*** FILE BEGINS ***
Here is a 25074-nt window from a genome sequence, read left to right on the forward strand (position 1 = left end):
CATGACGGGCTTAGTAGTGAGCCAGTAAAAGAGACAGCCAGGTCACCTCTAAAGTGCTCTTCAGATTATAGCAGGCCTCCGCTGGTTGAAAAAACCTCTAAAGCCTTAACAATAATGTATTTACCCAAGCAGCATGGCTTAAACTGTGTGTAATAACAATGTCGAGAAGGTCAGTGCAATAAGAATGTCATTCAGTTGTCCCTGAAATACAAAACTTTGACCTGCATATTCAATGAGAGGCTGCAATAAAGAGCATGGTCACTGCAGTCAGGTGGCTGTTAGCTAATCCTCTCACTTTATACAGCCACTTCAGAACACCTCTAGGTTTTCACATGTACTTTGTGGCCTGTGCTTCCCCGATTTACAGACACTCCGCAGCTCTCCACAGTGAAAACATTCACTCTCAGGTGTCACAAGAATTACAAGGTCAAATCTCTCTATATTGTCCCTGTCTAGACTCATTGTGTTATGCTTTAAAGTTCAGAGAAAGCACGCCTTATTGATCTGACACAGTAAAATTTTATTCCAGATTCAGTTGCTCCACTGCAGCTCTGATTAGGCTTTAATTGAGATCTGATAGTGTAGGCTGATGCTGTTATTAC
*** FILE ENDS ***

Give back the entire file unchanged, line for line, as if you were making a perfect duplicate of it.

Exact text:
Here is a 25074-nt window from a genome sequence, read left to right on the forward strand (position 1 = left end):
CATGACGGGCTTAGTAGTGAGCCAGTAAAAGAGACAGCCAGGTCACCTCTAAAGTGCTCTTCAGATTATAGCAGGCCTCCGCTGGTTGAAAAAACCTCTAAAGCCTTAACAATAATGTATTTACCCAAGCAGCATGGCTTAAACTGTGTGTAATAACAATGTCGAGAAGGTCAGTGCAATAAGAATGTCATTCAGTTGTCCCTGAAATACAAAACTTTGACCTGCATATTCAATGAGAGGCTGCAATAAAGAGCATGGTCACTGCAGTCAGGTGGCTGTTAGCTAATCCTCTCACTTTATACAGCCACTTCAGAACACCTCTAGGTTTTCACATGTACTTTGTGGCCTGTGCTTCCCCGATTTACAGACACTCCGCAGCTCTCCACAGTGAAAACATTCACTCTCAGGTGTCACAAGAATTACAAGGTCAAATCTCTCTATATTGTCCCTGTCTAGACTCATTGTGTTATGCTTTAAAGTTCAGAGAAAGCACGCCTTATTGATCTGACACAGTAAAATTTTATTCCAGATTCAGTTGCTCCACTGCAGCTCTGATTAGGCTTTAATTGAGATCTGATAGTGTAGGCTGATGCTGTTATTAC